The art and science of reaching small businesses with your marketing

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Eighty percent of U.S. companies have fewer than nine employees, and with 23 million small businesses in the U.S. alone, marketers are spending considerable time and money trying to reach this massive group. Gaining traction with small businesses means marketers can't simply rely on methods such as programmatic buying and billboard ads. Now more than ever, they need a well-rounded strategy, from actionable data to thoughtful content that focuses on helping small businesses succeed. The social media explosion is one reason for this shift. SMBs have evolved from embracing social media as a tool for building personal relationships to leveraging it as a trusted resource for building their businesses. For marketers, this is an opportunity to deliver insight and best practices that help small businesses grow. It's not just any content that will work, however. To be successful, marketers should:
  • Provide a helping hand. Building relationships with small businesses doesn't necessarily begin in a traditional manner anymore. Now, influence can come through advice offered in e-newsletters or blog posts. The key to success is not showcasing products and services, but providing guidance to help small businesses. Offering concrete tips on how to expand a business based on real experiences and including easy-to-follow financial directions positions marketers as thought leaders. Consistently adding fresh, relevant content on topics such as customer engagement or the latest marketing strategies helps foster trust and a mutually beneficial relationship with small businesses.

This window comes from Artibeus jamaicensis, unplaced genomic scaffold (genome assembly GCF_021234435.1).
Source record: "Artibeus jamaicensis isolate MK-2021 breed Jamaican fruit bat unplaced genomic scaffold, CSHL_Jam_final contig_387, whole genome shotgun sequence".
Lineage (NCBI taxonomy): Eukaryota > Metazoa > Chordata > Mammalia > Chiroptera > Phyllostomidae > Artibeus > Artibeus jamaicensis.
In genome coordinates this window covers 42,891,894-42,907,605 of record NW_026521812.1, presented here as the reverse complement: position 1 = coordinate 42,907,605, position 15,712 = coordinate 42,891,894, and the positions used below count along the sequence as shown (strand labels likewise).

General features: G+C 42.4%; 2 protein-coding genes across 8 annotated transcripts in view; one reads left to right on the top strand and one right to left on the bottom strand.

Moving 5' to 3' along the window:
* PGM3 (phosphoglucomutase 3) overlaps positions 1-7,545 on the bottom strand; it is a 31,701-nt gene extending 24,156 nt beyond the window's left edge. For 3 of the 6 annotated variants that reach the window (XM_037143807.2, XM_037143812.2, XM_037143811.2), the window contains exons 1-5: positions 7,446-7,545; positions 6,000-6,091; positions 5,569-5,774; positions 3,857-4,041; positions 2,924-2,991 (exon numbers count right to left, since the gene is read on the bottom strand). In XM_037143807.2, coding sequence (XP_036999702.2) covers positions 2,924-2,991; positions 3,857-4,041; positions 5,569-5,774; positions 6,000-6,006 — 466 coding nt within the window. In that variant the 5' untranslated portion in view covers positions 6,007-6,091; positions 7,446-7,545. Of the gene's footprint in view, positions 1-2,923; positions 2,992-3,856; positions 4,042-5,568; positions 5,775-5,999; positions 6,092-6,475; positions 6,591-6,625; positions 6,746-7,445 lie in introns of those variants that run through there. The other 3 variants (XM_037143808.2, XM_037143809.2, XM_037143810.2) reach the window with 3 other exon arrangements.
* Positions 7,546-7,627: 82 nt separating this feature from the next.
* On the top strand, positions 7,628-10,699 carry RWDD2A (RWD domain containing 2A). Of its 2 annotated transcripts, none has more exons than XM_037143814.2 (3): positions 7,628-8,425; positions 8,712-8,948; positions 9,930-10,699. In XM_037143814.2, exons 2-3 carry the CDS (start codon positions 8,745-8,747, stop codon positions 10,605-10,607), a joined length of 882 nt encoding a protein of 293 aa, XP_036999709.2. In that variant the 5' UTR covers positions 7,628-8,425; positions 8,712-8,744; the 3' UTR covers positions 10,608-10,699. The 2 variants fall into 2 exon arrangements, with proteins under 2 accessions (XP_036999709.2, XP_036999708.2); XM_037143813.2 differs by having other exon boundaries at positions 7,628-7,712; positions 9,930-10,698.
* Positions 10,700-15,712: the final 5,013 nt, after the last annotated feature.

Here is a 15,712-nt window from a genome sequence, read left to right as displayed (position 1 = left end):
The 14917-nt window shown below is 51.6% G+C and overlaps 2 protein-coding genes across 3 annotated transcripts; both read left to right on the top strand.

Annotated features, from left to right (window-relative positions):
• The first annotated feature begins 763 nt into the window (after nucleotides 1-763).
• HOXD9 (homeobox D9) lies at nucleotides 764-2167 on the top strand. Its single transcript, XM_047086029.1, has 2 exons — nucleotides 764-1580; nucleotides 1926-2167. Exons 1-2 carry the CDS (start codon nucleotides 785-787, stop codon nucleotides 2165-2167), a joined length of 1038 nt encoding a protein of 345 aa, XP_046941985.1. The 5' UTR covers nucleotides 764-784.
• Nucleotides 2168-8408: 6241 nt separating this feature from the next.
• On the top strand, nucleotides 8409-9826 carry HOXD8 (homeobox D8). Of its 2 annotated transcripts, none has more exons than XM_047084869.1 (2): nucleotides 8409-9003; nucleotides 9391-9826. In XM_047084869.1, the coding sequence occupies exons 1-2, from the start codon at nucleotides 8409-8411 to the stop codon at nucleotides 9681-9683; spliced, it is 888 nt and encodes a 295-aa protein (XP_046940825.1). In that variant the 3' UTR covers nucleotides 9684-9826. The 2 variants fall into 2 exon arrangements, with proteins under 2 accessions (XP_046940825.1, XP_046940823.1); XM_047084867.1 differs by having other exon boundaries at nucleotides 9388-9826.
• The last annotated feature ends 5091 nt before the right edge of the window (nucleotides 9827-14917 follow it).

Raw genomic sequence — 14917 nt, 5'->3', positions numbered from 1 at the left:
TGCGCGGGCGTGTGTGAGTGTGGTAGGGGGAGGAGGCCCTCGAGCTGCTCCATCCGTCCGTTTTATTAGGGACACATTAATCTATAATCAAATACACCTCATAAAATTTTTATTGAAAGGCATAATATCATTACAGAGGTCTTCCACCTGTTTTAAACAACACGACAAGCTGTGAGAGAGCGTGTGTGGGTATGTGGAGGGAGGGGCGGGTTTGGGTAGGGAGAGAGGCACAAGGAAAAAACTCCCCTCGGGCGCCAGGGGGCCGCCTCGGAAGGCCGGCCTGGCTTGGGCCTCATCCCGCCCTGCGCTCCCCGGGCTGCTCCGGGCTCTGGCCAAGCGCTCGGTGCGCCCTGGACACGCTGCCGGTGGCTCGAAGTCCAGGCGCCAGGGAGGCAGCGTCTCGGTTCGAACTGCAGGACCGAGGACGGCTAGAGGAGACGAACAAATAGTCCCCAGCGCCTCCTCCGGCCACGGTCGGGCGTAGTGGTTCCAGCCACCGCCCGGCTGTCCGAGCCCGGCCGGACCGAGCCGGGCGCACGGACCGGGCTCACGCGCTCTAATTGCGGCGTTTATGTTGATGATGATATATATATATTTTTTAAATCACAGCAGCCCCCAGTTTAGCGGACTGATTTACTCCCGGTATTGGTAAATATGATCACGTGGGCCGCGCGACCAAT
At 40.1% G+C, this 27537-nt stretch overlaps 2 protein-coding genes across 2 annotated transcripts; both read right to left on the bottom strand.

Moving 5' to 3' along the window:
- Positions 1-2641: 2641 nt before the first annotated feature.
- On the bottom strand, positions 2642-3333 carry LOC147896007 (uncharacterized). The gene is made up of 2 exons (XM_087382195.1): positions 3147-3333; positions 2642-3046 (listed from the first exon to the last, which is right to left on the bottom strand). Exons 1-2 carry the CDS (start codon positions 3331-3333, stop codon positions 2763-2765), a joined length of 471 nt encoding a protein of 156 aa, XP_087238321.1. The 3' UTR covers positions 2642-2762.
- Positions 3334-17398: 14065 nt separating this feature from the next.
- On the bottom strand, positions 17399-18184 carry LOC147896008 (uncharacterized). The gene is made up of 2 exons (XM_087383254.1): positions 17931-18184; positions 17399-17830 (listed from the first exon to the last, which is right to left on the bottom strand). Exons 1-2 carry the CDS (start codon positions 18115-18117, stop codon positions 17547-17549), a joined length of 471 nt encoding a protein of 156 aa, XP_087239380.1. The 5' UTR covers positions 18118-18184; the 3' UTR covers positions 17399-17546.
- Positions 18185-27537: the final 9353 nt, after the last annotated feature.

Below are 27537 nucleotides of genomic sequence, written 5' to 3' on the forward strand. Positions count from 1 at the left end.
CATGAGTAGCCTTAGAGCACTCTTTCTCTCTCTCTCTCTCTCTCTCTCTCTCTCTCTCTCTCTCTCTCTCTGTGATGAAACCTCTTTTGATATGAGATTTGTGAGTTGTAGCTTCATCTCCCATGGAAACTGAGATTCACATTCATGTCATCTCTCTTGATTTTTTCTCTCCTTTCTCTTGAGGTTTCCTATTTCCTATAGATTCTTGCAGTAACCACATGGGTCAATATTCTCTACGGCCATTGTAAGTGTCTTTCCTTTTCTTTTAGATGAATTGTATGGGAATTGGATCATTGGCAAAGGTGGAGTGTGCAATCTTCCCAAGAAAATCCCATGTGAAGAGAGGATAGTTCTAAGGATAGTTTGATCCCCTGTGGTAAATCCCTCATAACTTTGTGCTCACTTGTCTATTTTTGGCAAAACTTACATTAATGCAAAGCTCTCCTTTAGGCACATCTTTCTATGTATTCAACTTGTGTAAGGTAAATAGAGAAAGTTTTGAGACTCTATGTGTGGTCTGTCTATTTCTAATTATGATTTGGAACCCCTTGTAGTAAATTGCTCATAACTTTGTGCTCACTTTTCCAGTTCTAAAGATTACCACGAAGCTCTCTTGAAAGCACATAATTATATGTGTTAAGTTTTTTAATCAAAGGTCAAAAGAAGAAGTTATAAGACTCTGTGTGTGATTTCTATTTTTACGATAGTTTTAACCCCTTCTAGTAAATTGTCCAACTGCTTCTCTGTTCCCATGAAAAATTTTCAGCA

• Do a data dive. How do marketers ensure they distribute information that resonates with small businesses to keep them engaged? One of the best practices is to gather data relevant to the SMB audience and deliver great insights No fancy tools are required; simple surveys conducted through online forums can provide snapshots of sales trends and identify small businesses' pain points. Armed with the newest data, marketers are better positioned to offer solutions, brainstorming sessions and technical advice.
  • Give them a test run. Once thought leadership is established, marketers can focus on taking the relationship to the next level so that small businesses become advocates for companies and products that are helping them grow. By introducing free trials and services, companies can build loyalty among the small-business community while at the same time gaining valuable feedback on the products and services they are providing.
Marketers need to remember that regarding small businesses, those that adapt by establishing direct relationships with SMBs, engaging in new, more meaningful ways, will reap tremendous benefits. Joe Lesniak is VP-strategic sales at Manta, which operates an online community focused on small businesses. He can be reached at [email protected].
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